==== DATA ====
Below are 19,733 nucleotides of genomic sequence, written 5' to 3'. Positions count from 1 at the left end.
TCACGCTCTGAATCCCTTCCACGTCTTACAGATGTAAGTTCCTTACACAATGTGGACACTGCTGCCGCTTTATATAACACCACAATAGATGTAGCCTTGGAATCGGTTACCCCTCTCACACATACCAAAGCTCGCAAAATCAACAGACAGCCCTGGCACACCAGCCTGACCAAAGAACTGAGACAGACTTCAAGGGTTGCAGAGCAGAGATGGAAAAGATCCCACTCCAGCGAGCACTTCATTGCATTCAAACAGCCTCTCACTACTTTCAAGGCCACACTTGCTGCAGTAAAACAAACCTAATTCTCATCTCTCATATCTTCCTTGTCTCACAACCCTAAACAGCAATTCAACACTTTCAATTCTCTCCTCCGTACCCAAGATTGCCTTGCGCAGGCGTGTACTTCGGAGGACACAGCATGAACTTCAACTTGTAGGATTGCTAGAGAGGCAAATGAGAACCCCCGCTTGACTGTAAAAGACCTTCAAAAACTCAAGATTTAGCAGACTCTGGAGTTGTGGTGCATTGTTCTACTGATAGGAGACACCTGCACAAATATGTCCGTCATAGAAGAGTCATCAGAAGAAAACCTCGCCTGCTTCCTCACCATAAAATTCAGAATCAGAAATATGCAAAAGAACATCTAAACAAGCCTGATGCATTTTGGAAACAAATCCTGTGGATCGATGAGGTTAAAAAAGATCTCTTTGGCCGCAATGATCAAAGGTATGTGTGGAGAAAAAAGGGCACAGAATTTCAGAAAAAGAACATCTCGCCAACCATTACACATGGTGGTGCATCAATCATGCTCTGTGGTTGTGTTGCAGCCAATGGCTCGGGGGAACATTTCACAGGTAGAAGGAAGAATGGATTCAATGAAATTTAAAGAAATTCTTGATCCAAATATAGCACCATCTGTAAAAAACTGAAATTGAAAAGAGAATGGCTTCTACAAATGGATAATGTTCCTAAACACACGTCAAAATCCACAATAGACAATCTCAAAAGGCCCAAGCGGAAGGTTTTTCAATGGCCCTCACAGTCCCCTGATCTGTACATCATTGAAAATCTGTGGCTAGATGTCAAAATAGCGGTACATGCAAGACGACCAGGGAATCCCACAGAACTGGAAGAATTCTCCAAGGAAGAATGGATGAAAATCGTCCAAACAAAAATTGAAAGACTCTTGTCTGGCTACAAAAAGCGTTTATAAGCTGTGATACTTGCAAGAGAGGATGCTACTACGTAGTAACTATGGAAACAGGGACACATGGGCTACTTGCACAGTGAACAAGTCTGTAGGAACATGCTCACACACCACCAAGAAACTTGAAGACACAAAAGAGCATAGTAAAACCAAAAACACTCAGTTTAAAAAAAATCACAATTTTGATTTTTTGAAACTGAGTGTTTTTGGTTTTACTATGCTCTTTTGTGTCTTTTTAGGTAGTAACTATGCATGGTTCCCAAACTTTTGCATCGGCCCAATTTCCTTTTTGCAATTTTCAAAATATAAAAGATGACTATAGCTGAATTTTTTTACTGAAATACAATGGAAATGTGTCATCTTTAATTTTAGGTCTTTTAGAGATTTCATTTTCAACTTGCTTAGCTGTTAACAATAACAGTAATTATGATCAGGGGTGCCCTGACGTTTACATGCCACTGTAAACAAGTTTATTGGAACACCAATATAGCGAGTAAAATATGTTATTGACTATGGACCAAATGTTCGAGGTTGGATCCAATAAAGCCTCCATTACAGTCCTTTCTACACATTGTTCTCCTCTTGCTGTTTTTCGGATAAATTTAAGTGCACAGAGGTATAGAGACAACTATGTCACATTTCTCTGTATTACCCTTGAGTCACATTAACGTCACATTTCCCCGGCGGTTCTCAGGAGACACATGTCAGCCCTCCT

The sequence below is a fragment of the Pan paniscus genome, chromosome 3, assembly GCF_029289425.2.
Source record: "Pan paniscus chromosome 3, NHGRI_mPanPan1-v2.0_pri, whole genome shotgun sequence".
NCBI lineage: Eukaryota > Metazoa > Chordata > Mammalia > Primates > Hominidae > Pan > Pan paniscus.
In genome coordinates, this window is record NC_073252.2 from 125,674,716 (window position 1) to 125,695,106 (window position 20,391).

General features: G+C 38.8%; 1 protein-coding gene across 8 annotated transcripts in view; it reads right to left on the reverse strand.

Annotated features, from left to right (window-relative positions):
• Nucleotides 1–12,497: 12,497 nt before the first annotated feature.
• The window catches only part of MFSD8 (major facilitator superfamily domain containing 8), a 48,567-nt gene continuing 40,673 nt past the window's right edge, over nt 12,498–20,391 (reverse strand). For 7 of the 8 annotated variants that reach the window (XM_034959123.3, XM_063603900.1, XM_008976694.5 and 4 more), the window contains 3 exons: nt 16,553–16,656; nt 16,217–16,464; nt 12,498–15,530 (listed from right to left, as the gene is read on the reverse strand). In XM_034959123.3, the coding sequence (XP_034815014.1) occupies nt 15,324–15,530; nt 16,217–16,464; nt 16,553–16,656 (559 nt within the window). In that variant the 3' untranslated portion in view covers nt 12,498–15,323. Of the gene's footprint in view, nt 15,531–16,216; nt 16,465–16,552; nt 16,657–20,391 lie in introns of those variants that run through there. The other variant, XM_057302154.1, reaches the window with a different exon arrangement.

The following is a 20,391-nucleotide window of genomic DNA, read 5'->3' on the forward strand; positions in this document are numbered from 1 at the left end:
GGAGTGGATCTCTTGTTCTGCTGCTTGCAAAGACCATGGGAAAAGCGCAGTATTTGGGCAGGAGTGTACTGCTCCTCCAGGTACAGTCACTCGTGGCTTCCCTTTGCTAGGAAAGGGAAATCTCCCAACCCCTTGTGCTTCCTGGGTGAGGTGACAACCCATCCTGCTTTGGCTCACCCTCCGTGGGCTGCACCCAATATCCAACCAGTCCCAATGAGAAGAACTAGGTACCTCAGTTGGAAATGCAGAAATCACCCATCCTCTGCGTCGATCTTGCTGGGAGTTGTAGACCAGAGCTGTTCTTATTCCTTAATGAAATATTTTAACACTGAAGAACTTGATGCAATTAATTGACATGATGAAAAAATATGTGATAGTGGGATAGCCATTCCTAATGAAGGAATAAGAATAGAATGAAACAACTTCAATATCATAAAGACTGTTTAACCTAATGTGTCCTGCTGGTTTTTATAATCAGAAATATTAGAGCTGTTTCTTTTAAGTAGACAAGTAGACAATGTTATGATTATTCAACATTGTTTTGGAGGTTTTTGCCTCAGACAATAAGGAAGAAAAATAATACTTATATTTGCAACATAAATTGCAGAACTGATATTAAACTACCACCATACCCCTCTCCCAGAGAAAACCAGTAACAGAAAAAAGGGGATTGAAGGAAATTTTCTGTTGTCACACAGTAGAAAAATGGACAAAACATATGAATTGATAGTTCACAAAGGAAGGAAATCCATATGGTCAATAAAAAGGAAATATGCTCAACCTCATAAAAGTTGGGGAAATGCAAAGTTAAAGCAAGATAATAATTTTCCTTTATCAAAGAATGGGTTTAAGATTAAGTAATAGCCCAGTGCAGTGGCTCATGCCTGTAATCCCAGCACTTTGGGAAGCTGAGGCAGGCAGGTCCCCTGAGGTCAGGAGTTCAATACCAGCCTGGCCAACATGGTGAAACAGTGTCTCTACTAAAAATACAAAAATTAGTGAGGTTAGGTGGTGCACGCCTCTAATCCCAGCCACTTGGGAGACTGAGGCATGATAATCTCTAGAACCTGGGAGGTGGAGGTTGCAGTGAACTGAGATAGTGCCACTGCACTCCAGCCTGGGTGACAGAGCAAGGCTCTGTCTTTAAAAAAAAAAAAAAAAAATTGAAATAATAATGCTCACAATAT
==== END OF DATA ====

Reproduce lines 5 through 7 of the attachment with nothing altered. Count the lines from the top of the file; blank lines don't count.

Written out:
NCBI lineage: Eukaryota > Metazoa > Chordata > Mammalia > Primates > Hominidae > Pan > Pan paniscus.
In genome coordinates, this window is record NC_073252.2 from 125,674,716 (window position 1) to 125,695,106 (window position 20,391).

General features: G+C 38.8%; 1 protein-coding gene across 8 annotated transcripts in view; it reads right to left on the reverse strand.